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Hurricane Fiona strengthens as it moves north toward Bermuda

Hurricane Fiona was slowly moving north toward Bermuda as a Category 4 storm on Wednesday after battering the Turks and Caicos Islands, drenching parts of the Dominican Republic and leaving more than one million customers without electricity in Puerto Rico this week.

Fiona, the strongest storm so far this Atlantic hurricane season, strengthened into a Category 4 storm early Wednesday and was about 675 miles southwest of Bermuda as of 11 a.m. Eastern time, the National Hurricane Center said. The hurricane had maximum sustained winds of 130 miles per hour.

The Bermuda Weather Service issued both a tropical storm warning and a hurricane watch for the island, with tropical storm conditions expected and hurricane conditions possible by Thursday night or early Friday. The forecast called for two to four inches of rain, the Hurricane Center said.

Forecasters did not anticipate that Fiona would threaten the East Coast of the United States, but the Hurricane Center said that the hurricane could generate swells causing life-threatening surf and rip currents there on Wednesday and Thursday.

In Bermuda, the government urged residents on Wednesday to prepare for the storm by making sure they had food, medicine and water on hand, and by securing their homes, property and boats.

The storm battered the Turks and Caicos on Tuesday, causing power outages and displacing at least 163 people, officials said. There were no immediate reports of injuries or fatalities.

Another weather system in the Atlantic developed into Tropical Storm Gaston on Wednesday, becoming the seventh named storm of the 2022 hurricane season. That storm was 775 miles west of the Azores in the North Atlantic early Wednesday, with maximum sustained winds of 65 m.p.h.

Gaston, which posed no immediate threat to land, was forecast to begin to weaken on Thursday, the Hurricane Center said.

Fiona’s effects were still noticeable on Tuesday in the Dominican Republic, where flash flooding continued after heavy rains that were expected to drop up to 20 inches in some places, and in Puerto Rico, where most people remained without electricity and running water.

As of Tuesday afternoon, portions of Puerto Rico were forecast to receive up to 35 inches of rain since Sunday. The authorities there said they had restored power to more than 300,000 utility customers, but nearly 1.1 million customers were still without power as of Wednesday morning, according to poweroutage.us, which tracks interruptions.

Officials in Puerto Rico said on Tuesday that two-thirds of the island’s water and sewer customers — more than 760,000 — still did not have service because of a lack of power to pumps or turbid water at filtration plants.

Gov. Pedro R. Pierluisi said it would take at least a week for his government to estimate how much damage Fiona had caused. The rain in parts of central, southern and southeastern Puerto Rico had been “catastrophic,” he said at a news conference.

At least four deaths have been attributed to Fiona: two in the Dominican Republic and one each in Puerto Rico and Guadeloupe, which was struck by the storm on Saturday.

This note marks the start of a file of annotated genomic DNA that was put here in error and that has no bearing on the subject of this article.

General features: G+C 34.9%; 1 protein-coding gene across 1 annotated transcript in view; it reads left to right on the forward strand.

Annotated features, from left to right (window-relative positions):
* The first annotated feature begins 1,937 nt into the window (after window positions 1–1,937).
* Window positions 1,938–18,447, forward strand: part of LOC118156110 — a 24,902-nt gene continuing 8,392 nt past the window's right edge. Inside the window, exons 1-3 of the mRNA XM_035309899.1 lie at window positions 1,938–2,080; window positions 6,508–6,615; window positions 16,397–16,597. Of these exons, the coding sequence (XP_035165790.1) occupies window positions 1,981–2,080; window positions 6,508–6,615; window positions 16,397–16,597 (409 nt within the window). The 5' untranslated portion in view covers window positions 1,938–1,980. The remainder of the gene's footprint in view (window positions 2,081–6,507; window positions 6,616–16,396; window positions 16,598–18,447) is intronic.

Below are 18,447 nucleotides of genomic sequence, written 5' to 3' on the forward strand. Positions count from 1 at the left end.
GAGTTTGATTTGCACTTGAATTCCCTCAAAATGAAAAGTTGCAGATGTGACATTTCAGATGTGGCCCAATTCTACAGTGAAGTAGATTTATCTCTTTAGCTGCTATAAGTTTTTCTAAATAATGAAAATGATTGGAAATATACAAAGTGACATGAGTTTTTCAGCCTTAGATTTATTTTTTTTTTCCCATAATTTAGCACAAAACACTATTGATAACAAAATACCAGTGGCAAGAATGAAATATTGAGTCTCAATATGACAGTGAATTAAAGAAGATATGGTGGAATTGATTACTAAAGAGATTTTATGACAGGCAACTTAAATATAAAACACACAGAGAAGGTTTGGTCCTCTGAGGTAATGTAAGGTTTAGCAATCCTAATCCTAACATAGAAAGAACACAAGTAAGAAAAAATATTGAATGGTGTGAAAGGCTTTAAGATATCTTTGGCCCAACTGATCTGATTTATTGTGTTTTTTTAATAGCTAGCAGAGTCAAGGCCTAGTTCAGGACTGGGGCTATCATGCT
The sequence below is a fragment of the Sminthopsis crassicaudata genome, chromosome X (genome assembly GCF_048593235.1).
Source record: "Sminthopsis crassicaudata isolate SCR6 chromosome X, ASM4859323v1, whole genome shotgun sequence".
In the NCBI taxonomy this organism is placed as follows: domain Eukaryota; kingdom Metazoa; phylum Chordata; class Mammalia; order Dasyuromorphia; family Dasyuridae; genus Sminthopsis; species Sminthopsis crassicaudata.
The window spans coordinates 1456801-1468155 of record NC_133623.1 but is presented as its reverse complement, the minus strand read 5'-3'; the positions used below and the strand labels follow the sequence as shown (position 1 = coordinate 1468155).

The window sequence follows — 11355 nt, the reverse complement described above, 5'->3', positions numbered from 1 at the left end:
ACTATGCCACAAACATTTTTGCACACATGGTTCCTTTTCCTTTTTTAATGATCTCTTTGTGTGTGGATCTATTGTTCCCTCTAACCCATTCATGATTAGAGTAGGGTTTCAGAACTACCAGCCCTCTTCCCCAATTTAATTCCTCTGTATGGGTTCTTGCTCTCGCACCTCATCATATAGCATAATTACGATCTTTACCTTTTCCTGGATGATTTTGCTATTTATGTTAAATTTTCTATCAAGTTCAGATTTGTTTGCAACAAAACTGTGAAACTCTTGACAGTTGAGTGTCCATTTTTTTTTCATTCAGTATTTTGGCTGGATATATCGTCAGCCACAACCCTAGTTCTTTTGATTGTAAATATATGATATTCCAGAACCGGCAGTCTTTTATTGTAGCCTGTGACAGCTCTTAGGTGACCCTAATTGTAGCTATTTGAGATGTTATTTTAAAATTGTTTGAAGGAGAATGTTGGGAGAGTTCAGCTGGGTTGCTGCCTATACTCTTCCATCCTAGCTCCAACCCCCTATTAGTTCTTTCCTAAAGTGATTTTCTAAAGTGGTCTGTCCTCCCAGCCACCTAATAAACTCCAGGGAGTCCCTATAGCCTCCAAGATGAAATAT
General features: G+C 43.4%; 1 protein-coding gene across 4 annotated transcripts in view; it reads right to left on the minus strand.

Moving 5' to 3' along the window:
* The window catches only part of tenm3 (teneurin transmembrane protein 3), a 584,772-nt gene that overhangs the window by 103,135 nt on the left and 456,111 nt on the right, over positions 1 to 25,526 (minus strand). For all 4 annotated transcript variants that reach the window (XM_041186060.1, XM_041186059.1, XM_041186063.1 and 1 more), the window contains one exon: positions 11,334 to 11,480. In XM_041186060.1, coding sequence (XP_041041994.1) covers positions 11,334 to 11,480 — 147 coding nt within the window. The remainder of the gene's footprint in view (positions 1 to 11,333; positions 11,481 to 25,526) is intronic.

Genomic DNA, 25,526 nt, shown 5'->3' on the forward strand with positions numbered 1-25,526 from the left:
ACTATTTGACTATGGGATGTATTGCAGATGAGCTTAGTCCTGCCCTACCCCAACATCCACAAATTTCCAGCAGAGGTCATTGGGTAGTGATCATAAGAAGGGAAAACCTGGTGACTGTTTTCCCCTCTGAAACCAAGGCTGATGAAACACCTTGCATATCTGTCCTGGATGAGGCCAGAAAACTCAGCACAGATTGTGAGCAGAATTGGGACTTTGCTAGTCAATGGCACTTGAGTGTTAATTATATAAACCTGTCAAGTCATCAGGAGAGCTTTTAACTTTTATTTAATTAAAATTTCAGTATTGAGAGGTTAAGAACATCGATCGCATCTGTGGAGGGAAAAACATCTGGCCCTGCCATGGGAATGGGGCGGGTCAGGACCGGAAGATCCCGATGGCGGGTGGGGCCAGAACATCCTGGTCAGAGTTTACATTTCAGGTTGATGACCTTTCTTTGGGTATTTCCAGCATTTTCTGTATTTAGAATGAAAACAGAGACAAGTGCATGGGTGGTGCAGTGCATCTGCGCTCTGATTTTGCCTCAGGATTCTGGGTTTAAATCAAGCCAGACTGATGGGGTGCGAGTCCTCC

The Dominican Republic’s eastern provinces, home to one of the largest tourism industries in the Caribbean, took the brunt of the storm early on Monday. Fiona brought 90 m.p.h. winds and heavy rain that set off mudslides, shuttered resorts and damaged highways, officials said.

The Atlantic hurricane season, which runs from June through November, had a relatively quiet start, with only three named storms before Sept. 1 and none during August, the first time that had happened since 1997. Storm activity picked up in early September with Danielle and Earl, which formed within a day of each other.

The links between hurricanes and climate change have become clearer with each passing year. Data shows that hurricanes have become stronger worldwide over the past four decades. A warming planet can expect stronger hurricanes over time and a higher incidence of the most powerful storms — though the overall number of storms may drop, because factors like stronger wind shear could keep some weaker storms from forming.

Hurricanes are also becoming wetter because there is more water vapor in the warmer atmosphere; storms like Hurricane Harvey in 2017 produced far more rain than they would have without human effects on the climate, scientists have suggested. Also, rising sea levels are contributing to higher storm surges, the most destructive elements of tropical cyclones.

In early August, scientists at the National Oceanic and Atmospheric Administration issued an updated forecast for the rest of the season, which still called for an above-normal level of activity.

In it, they predicted the season could include 14 to 20 named storms, with six to 10 turning into hurricanes that could sustain winds of at least 74 m.p.h. Three to five of those could strengthen into what the agency calls major hurricanes — Category 3 or stronger — with winds of at least 111 m.p.h.

Last year, there were 21 named storms, after a record-breaking 30 in 2020. For the past two years, meteorologists have exhausted the list of names used to identify storms during the Atlantic hurricane season, an occurrence that has happened only one other time, in 2005.

Maria Abi-Habib, Hayden Boyce, Johnny Diaz, Christine Hauser, Amanda Holpuch, Mike Ives, Anatoly Kurmanaev, Patricia Mazzei, Eduardo Medina, Christopher Mele, McKenna Oxenden, Vimal Patel, Hogla Enecia Pérez, Víctor Manuel Ramos, April Rubin, Edgar Sandoval, Chris Stanford, Derrick Bryson Taylor and Daniel Victor contributed reporting.

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